"A Good Day to Die Hard"'s opening weekend has come and gone, and in the age of the 24-hour news cycle, it might as well have opened in 1988. The film press is already on to the next set of new releases (and, for this weekend at least, predicting the Academy Awards). And truth be told, "A Good Day to Die Hard" is such a disaster, it's probably not worth dwelling on for very long anyway. But Adam Sternbergh's astute essay for The New York Times Magazine on the enduring appeal of the "Die Hard" franchise despite some very dodgy sequels has prolonged the conversation about the series and its stalwart hero, John McClane, for at least one more day.
Most writers — this one included, I'm sure — have credited McClane's Everyman qualities as the key to his popularity. Unlike the Arnolds and Stallones of the world, he's not a bulletproof, 'roided out titan; he's just a schlubby dude from Jersey with a white undershirt and unstoppable resolve. But Sternbergh rightly suspects there's more to it. "Who among us really aspires to be an Everyman?" he asks. "For Pete’s sake, I’m already an Everyman."
So why do we love Bruce Willis' John McClane so much? Sternbergh finds there's more to McClane's popularity than Everyman-ness; more, even, than his sarcastic one-liners and tough guy attitude. It all comes down to the way McClane upends all the traditional dynamics of order and chaos in action movies:
"The 'Die Hard' films offer a different promise: not that everything will go right, but that there’s always hope that something will go wrong. Most often, that something is John McClane. 'Just a fly in the ointment,' as he describes himself. 'The monkey in the wrench.' His adversaries are consistently personifications of bloodless efficiency. They’re not watch-the-world-burners like the Joker, but a lock-step group of automatons — accented terrorists, rogue American special-ops soldiers or computer hackers — who roll in wordlessly to enact some implausibly elaborate scheme: snipping wires, setting explosives, plugging in passwords, popping open vaults and shooting people using silencers. McClane, ultimately, is the meddlesome kid who messes up their careful plans. He owes less to Marshal Dillon than he does to Scooby-Doo."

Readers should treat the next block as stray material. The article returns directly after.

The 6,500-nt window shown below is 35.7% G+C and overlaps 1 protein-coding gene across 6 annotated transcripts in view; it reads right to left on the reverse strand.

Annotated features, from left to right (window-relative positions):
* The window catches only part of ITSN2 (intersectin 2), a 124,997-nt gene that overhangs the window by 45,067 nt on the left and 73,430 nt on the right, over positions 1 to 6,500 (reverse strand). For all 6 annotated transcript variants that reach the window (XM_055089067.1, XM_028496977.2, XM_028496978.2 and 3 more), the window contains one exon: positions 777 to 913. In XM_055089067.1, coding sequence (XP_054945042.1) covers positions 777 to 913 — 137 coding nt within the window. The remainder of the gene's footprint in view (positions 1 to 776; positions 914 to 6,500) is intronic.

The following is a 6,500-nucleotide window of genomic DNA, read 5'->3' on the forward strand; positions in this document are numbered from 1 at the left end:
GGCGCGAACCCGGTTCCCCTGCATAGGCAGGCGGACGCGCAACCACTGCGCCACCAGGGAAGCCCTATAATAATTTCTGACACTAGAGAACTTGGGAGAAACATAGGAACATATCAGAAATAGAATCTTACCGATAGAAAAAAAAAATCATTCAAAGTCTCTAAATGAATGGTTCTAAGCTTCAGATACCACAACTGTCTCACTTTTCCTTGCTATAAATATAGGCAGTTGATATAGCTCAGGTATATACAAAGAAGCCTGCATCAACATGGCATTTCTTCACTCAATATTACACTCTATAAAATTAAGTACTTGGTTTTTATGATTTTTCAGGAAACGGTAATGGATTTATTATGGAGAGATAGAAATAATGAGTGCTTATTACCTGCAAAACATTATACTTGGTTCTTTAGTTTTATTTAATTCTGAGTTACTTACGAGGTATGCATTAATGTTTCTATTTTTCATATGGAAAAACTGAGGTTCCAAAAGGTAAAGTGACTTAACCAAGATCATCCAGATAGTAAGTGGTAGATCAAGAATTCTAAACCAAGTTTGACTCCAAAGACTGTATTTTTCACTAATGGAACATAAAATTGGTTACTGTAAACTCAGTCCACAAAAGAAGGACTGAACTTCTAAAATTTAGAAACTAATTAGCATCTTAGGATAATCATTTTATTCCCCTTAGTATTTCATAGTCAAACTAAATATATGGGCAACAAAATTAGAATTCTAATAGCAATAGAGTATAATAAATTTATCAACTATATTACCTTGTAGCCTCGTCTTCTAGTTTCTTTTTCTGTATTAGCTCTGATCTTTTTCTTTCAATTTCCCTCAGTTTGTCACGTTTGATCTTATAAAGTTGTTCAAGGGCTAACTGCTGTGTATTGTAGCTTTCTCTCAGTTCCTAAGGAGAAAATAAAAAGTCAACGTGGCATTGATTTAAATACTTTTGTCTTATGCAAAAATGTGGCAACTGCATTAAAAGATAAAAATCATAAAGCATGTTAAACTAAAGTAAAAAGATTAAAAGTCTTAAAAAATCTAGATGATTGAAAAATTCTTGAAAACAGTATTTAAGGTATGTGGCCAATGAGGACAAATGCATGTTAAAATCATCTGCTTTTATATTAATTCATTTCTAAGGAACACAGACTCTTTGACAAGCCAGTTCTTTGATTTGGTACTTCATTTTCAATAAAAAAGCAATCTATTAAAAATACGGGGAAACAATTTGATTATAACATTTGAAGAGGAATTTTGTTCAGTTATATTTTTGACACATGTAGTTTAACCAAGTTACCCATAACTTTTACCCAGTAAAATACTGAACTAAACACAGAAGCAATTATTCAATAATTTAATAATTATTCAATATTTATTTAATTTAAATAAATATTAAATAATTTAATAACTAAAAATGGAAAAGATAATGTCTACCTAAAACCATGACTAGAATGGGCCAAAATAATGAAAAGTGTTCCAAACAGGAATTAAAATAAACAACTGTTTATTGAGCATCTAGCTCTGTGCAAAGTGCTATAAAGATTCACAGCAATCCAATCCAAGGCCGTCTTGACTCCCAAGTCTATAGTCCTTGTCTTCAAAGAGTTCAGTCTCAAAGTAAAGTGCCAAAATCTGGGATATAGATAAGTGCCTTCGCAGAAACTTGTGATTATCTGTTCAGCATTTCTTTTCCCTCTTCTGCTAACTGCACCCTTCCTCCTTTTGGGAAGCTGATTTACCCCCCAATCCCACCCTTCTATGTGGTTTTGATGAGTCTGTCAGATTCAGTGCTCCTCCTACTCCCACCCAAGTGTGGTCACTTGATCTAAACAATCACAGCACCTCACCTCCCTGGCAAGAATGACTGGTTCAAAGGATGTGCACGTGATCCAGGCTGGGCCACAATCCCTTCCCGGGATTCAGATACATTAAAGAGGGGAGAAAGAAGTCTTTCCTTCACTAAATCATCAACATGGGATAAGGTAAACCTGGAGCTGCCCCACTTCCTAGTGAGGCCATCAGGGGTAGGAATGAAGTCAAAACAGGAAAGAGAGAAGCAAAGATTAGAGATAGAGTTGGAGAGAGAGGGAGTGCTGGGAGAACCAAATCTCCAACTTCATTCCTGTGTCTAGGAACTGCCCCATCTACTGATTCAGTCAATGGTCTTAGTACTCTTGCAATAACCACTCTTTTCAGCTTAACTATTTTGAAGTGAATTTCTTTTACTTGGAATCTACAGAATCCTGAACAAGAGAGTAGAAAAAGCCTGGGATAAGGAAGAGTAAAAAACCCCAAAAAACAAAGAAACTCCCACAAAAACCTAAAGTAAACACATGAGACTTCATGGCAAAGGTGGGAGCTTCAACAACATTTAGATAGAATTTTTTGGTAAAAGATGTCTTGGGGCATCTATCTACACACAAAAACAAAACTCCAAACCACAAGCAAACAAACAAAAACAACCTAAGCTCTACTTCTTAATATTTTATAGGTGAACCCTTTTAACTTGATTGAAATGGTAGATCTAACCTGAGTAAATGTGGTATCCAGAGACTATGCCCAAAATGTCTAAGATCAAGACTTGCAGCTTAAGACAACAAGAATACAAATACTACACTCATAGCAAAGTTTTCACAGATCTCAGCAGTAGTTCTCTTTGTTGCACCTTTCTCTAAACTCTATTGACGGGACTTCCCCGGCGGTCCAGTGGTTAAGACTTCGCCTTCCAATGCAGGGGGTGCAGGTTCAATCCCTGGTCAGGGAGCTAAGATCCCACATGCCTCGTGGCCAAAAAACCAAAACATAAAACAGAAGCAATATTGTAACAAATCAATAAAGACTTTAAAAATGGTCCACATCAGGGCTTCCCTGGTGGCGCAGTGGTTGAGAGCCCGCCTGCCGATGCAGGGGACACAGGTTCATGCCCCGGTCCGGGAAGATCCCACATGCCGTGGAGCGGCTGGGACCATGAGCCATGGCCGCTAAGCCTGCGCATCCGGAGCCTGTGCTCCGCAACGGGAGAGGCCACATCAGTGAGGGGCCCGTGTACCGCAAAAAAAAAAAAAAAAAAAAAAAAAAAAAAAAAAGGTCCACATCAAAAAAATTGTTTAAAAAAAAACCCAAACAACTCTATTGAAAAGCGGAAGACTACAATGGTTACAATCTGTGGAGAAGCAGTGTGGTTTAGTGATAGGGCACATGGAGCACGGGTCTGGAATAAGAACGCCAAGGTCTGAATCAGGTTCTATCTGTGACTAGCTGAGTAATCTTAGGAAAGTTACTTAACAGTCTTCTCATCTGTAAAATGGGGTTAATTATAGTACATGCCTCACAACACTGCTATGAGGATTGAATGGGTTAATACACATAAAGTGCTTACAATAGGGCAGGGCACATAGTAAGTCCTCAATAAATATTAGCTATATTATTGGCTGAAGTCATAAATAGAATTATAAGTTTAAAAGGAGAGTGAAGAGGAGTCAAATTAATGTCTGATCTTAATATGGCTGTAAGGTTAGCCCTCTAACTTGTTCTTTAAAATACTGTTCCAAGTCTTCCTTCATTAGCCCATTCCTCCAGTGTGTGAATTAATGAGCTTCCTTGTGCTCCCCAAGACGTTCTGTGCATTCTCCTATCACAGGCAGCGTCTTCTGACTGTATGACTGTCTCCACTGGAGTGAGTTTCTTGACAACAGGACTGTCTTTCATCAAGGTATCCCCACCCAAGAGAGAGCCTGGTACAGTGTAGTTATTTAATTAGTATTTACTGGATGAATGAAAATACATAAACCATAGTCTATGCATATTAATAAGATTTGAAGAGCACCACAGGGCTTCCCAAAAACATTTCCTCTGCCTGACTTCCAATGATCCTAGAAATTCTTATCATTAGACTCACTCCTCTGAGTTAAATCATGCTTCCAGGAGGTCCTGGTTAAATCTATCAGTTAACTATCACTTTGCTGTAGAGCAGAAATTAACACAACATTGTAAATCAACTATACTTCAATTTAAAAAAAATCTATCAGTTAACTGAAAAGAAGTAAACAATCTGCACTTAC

The Marshal Dillon line is particularly interesting since McClane has, since the first "Die Hard," aligned himself with (and been aligned by others with) cowboys. Hans Gruber compares him to one when they talk on the radio ("Who are you? Just another American who saw too many movies as a child? Another orphan of a bankrupt culture who thinks he's John Wayne? Rambo? Marshal Dillon?") and then McClane jokingly replies that he's always been a big fan of Roy Rogers. Later, when he has to give Sgt. Al Powell an alias over the radio to protect his wife, he chooses Roy. And if you're reading this, odds are pretty good you know McClane's famous catchphrase.
All of that adds up to the theory that I've held since college — that "Die Hard" is a sort of Neo-Western; a modernized version of a classic frontier tale. The lawman comes from the East to the West (which, in 1988, is populated by Japanese corporations and cokeheaded douchebags), saves the day, and then leaves town with his woman at his side — by limo, instead of the more traditional horse. I even wrote a paper about it in an undergraduate course about critical thinking and the media. I got an A.
But Sternbergh's right: the Western comparison doesn't quite work. The cowboy hero brought order to a chaotic frontier; McClane brings chaos to a relatively civilized Los Angeles high rise. He's a lawman, but he's almost working against all the other lawmen in "Die Hard" — the cops consider him a nuisance and the FBI agents mistake him for a terrorist.
Even if it destroys my ideas the way McClane destroyed Nakatomi Plaza's elevator this is a great essay, one worth reading no matter when "A Good Day to Die Hard" came out.
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